What Luke Perry Teaches Us About Estate Planning

On March 4, 2019, actor Luke Perry passed away at the age of 52-years-old from a massive stroke. Perry, as many of you remember, played the heartthrob Dylan on the 90’s television drama 90210.

It would seem that death and disease know no age. So while we all operate optimistically that we’ll live for a hundred years, the statistical analysis about life expectancy is quite different. In fact, the CDC found that American life expectancy is falling rather than increasing and that we are dying at an average age of 78.6 here in the United States.

Ok, so this isn’t exactly uplifting news or a topic that most people seek out to know more about. And what does this have to do with personal finance anyway? Well, as Luke Perry’s recent and sudden passing highlights – a lot, actually.

Luke Perry had an estate plan. Recent news articles report that he created his in 2015 after a cancer scare. Whatever the catalyst for prompting him to create his estate plan, here is what his preparation teaches about estate planning and why everyone should have an estate plan in place.

  • Detailing your end-of-life wishes helps your family make difficult decisions on your behalf.

Through an Advance Directive or Power of Attorney, you document who can make medical decisions on your behalf if you are unable to do so on your own. Also, you can provide your clear choice of what type of care you want under extreme circumstances.

In the case of Perry, the fact that he had these items documented within his estate plan made it possible for his family to make the difficult decision of taking him off of life support without needing to go through the prolonged and expensive legal process in a probate court if other family members disagreed with the decision.

  • Your wishes about who inherits your assets (and how) upon your passing are clear.

Perry has an unverified net worth of around $10 million, which he left to his two children. A revocable living trust or will allows you to name beneficiaries for your property, leave property to young children, and revise as your circumstances or wishes change.

More than just determining who inherits your financial assets when you die, an estate plan can (and often does) include details about how these assets should be distributed. For example, you may want your assets to remain in your trust until your children turn 18 or 25-years-old, at which point they are given full access to their inheritance. Sometimes, parents will have funds distributed at certain life milestones like a marriage, or transferred over to them over a series of years, such as: 25, 30, and 35.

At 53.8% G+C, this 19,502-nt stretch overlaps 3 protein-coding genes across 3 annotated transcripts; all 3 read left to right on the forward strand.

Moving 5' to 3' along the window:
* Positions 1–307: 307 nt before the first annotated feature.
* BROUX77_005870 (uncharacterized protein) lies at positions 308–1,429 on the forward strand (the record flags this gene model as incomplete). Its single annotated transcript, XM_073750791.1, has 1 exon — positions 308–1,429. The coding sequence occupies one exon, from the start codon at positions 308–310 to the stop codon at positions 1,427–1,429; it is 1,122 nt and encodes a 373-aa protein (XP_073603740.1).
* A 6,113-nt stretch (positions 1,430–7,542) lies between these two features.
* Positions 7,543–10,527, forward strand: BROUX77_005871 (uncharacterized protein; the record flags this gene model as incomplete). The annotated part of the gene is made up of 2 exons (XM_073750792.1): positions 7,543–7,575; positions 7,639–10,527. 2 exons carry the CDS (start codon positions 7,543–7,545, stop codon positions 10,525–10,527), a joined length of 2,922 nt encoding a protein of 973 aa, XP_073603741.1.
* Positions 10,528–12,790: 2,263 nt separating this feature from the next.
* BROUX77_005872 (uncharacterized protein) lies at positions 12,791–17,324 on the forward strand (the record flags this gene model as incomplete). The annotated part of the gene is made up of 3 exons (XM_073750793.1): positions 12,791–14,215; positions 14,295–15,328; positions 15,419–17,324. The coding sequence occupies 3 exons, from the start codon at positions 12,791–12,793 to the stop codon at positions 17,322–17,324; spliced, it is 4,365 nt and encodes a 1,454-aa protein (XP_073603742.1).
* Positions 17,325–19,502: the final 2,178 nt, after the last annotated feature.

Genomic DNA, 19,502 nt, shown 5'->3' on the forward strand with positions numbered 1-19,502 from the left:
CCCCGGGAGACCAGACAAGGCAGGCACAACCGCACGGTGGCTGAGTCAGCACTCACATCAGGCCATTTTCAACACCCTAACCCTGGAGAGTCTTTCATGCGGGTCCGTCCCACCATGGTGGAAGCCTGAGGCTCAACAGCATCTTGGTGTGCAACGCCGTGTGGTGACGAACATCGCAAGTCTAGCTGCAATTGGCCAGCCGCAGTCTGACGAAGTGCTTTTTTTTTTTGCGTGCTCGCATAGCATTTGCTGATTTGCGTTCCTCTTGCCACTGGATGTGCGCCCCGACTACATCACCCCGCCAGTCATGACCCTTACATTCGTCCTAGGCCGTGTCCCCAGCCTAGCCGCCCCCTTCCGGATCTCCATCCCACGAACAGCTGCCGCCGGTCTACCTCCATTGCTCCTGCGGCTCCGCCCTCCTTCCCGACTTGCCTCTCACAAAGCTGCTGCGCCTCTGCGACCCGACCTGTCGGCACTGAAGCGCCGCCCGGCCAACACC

• Your family can avoid probate.

Probate is a costly, time-consuming, and very public process. However, if you have a revocable living trust in place, assuming all your property was properly transferred to the trust, your assets will transfer directly without any involvement from the courts.

  • Updating your beneficiaries is wildly important.

When you have an estate plan in place with a will and revocable living trust, what is documented therein is fairly airtight. In the case of Perry, his two children are named in his 2015 estate plan. However, since then he became engaged to a woman he was set to marry in August 2019.

Because they were not married at the time of his death, if he did not update his estate plan at some point prior to his passing naming her as a beneficiary, she stands to inherit nothing from his will or trust. Unless he happened to have a separate life insurance policy with her named as the beneficiary, her status as his fiance is not enough in the state of California to override his expressed wishes in his estate plan.

Therefore, if you do have an estate plan or will now create one, be sure to update your beneficiaries often and when applicable. You should also keep up to date on the beneficiaries named on accounts that do not get titled to a trust, such as IRAs, 401(k)s and the like.

  • Estate planning isn’t something you wait to do.

We don’t have a crystal ball we can look into to see the exact date we will come to our end here on earth. As uncomfortable as that idea is, protecting your loved ones with a properly executed estate plan is a gift you can leave behind to the people who matter most to you in this world.

[Related Content: What Happens to Your Kids If You Die?]

Perry was young. There was no reason to suspect that March 4, 2019, was going to be his day. His children are also young. His son Jack is 21-years-old and his daughter Sophie is 18-years-old. Imagine how much harder his unexpected passing would have been if he didn’t plan in advance.

As a fiduciary financial advisor, I do not provide legal services or draft trust documents, but I do work with you and your estate planning attorney to detail your assets and facilitate the decision-making process. If this is an area of your financial planning you have been putting on the back-burner, let’s get to work. I can also make referrals to estate planning attorneys if you are looking for recommendations.

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